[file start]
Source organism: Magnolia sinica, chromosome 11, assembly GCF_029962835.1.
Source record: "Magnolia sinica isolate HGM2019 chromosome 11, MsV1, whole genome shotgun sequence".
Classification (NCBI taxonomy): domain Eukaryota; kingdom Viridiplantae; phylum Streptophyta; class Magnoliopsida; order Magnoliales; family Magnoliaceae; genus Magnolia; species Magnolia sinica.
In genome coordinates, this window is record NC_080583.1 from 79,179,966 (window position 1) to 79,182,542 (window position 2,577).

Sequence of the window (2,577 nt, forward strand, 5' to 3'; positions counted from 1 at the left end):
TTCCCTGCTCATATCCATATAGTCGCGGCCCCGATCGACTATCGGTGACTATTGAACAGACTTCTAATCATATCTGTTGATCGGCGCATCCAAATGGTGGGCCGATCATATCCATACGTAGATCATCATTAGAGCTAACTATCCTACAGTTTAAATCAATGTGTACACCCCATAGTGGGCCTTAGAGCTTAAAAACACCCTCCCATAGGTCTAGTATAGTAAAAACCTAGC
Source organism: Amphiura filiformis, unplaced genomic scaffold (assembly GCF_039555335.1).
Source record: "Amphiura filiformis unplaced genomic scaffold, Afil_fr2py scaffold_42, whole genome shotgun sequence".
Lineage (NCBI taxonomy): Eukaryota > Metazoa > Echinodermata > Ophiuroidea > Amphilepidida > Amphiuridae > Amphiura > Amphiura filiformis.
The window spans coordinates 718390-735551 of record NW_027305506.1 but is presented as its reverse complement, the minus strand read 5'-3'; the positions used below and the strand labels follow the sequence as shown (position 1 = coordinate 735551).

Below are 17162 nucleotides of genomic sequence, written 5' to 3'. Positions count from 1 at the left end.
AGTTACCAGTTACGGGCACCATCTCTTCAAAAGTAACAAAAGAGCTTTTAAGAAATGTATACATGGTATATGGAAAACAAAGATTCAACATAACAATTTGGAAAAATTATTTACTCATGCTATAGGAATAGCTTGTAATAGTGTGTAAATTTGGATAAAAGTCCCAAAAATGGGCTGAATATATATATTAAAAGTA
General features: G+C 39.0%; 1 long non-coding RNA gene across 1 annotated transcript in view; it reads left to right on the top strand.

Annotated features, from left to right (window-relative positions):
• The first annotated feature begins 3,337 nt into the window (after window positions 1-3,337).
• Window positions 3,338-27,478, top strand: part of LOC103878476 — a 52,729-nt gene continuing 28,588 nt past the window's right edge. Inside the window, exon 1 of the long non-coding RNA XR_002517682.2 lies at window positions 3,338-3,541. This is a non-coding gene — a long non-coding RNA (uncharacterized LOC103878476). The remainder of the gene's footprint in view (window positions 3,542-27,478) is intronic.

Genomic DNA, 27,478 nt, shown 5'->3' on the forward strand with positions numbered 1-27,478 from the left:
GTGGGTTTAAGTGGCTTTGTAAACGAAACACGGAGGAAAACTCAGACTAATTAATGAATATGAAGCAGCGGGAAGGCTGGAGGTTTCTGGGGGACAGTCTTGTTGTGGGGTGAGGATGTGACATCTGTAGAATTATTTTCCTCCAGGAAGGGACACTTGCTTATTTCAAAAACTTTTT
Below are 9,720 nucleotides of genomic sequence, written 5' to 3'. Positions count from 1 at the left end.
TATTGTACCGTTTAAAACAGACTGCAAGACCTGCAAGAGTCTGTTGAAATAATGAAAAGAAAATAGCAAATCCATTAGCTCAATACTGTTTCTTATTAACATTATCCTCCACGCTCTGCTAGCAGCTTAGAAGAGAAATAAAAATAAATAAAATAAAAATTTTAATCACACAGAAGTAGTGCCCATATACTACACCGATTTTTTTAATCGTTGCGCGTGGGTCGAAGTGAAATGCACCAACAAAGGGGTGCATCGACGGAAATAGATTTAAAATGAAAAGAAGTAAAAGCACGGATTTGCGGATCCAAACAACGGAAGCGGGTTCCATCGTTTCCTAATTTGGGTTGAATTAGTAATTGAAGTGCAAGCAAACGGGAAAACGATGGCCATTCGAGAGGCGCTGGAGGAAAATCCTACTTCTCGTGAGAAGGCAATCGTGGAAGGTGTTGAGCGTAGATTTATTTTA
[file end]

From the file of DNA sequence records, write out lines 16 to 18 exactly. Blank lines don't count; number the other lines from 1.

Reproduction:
• Window positions 3,338-27,478, top strand: part of LOC103878476 — a 52,729-nt gene continuing 28,588 nt past the window's right edge. Inside the window, exon 1 of the long non-coding RNA XR_002517682.2 lies at window positions 3,338-3,541. This is a non-coding gene — a long non-coding RNA (uncharacterized LOC103878476). The remainder of the gene's footprint in view (window positions 3,542-27,478) is intronic.

Genomic DNA, 27,478 nt, shown 5'->3' on the forward strand with positions numbered 1-27,478 from the left:
GTGGGTTTAAGTGGCTTTGTAAACGAAACACGGAGGAAAACTCAGACTAATTAATGAATATGAAGCAGCGGGAAGGCTGGAGGTTTCTGGGGGACAGTCTTGTTGTGGGGTGAGGATGTGACATCTGTAGAATTATTTTCCTCCAGGAAGGGACACTTGCTTATTTCAAAAACTTTTT